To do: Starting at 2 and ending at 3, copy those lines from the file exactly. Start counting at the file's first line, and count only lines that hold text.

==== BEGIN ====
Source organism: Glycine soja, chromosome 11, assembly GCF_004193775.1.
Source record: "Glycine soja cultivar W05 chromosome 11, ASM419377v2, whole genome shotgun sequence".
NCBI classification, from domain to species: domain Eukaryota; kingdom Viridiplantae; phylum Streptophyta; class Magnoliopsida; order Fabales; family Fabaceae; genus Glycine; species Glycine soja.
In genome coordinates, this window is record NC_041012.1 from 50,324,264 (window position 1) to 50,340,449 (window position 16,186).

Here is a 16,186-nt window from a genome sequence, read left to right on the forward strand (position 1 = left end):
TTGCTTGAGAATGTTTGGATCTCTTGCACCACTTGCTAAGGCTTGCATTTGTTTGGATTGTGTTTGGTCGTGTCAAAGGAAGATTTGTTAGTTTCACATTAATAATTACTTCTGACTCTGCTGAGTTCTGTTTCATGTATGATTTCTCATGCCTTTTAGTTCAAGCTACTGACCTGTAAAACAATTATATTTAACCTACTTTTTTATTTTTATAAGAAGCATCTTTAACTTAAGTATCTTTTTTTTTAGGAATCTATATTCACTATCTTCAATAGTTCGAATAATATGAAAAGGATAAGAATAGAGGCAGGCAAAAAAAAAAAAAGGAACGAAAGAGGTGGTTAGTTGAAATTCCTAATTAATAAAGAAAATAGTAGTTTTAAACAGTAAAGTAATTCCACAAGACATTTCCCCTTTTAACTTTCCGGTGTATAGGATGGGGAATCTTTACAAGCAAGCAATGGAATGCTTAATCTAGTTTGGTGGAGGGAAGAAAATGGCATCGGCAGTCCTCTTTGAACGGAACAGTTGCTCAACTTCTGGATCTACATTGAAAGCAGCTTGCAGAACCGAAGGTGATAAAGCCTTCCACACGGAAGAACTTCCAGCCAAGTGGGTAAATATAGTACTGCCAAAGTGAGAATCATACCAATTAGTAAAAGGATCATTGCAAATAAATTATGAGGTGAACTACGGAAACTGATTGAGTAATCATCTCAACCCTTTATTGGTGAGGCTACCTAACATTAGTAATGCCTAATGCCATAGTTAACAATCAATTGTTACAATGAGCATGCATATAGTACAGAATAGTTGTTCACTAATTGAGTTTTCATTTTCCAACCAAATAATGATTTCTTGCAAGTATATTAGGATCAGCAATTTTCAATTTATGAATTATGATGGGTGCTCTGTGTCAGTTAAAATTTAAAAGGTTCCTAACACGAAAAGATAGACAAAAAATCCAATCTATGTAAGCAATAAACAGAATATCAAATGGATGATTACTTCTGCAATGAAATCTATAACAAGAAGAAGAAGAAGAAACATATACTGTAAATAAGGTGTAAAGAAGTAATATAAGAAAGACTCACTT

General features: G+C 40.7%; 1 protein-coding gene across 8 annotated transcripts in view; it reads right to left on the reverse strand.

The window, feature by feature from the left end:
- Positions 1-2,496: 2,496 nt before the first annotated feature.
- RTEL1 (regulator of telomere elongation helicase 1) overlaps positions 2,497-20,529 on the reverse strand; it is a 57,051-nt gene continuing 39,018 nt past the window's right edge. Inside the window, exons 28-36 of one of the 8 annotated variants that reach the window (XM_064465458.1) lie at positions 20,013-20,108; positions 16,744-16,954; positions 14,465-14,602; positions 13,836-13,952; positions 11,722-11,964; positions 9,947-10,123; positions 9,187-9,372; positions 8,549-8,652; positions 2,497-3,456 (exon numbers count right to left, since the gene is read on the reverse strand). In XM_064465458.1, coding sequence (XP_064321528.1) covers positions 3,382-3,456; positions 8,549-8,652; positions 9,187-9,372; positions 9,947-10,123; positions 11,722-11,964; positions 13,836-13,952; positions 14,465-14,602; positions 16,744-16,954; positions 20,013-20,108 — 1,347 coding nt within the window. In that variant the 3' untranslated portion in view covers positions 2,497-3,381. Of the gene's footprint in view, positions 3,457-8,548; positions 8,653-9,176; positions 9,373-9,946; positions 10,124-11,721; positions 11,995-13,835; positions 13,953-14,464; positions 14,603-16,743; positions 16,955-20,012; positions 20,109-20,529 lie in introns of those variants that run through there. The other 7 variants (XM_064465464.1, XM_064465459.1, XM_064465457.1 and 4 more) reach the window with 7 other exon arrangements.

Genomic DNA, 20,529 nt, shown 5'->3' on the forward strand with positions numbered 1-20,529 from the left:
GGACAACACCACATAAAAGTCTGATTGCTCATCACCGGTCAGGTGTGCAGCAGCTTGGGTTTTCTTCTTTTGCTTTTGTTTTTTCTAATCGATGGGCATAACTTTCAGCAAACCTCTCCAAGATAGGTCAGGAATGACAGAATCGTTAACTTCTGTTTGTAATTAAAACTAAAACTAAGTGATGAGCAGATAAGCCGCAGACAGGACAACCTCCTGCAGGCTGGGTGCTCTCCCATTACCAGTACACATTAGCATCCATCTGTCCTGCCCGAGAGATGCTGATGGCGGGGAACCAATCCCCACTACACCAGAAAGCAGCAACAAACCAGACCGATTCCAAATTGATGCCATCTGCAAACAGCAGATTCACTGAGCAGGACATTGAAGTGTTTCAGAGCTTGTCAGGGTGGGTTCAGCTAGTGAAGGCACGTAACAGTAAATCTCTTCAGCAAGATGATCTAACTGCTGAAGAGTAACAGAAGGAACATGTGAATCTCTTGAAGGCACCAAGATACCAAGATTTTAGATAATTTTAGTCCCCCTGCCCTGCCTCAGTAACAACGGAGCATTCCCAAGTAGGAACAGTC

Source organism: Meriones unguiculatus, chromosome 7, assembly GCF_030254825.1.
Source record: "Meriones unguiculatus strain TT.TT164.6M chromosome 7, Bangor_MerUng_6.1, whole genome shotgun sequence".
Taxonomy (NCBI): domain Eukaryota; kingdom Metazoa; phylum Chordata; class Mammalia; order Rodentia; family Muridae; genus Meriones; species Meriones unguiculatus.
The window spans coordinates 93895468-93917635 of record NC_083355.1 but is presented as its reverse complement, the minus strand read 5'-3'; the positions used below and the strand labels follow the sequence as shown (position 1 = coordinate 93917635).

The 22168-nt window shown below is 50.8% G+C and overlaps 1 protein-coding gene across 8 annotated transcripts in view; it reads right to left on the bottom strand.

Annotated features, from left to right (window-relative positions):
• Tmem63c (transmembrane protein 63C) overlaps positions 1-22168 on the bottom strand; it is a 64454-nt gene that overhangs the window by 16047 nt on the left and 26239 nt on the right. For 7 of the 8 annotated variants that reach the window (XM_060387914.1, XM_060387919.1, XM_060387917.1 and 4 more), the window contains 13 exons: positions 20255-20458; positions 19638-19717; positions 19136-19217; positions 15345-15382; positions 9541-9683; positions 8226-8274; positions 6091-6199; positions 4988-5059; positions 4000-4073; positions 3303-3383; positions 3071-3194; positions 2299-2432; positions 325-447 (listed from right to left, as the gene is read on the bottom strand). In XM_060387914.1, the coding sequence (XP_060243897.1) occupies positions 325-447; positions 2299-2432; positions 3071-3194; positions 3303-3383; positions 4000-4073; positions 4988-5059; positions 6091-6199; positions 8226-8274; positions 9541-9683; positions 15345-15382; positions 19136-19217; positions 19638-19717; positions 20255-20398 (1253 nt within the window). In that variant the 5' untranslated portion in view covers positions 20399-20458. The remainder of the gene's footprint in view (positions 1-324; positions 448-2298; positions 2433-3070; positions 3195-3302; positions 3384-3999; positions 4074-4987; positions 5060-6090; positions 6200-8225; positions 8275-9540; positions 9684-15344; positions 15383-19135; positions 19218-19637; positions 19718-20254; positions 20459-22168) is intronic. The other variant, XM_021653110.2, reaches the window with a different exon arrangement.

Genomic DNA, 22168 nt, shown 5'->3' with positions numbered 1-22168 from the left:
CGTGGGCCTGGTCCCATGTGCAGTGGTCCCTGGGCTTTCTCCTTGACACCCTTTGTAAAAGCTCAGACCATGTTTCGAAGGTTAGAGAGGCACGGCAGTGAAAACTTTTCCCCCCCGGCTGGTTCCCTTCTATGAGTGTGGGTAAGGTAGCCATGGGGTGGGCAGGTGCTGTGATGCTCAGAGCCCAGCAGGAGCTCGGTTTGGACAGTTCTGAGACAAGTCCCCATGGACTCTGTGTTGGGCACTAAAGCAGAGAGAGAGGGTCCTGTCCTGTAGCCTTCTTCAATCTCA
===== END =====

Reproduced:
Source record: "Glycine soja cultivar W05 chromosome 11, ASM419377v2, whole genome shotgun sequence".
NCBI classification, from domain to species: domain Eukaryota; kingdom Viridiplantae; phylum Streptophyta; class Magnoliopsida; order Fabales; family Fabaceae; genus Glycine; species Glycine soja.